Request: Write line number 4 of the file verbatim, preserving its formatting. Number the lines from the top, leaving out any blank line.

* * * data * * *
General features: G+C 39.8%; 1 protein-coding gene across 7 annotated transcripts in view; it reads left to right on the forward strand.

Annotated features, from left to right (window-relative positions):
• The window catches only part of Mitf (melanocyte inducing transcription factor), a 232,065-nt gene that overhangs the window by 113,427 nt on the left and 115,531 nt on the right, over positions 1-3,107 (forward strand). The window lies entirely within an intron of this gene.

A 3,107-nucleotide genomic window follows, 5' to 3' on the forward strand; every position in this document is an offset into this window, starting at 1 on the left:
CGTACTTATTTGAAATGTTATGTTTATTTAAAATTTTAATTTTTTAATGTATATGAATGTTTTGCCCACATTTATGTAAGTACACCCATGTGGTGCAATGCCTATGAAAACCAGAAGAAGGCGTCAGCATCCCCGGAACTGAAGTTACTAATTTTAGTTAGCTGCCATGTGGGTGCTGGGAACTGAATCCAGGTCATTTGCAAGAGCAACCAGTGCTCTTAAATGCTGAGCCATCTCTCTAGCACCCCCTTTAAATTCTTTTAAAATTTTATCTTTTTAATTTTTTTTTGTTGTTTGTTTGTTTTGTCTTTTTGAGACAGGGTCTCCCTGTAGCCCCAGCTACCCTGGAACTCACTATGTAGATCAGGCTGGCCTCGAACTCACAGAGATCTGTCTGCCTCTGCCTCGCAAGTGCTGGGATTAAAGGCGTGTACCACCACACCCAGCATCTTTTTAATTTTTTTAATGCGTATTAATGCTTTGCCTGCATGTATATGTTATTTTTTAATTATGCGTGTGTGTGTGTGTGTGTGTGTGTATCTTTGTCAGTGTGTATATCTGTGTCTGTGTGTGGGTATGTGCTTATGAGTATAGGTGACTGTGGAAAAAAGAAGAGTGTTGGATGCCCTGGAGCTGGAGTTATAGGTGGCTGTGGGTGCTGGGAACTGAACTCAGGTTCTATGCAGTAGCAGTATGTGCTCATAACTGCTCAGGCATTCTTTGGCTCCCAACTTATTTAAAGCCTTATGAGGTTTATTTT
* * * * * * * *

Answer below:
A 3,107-nucleotide genomic window follows, 5' to 3' on the forward strand; every position in this document is an offset into this window, starting at 1 on the left: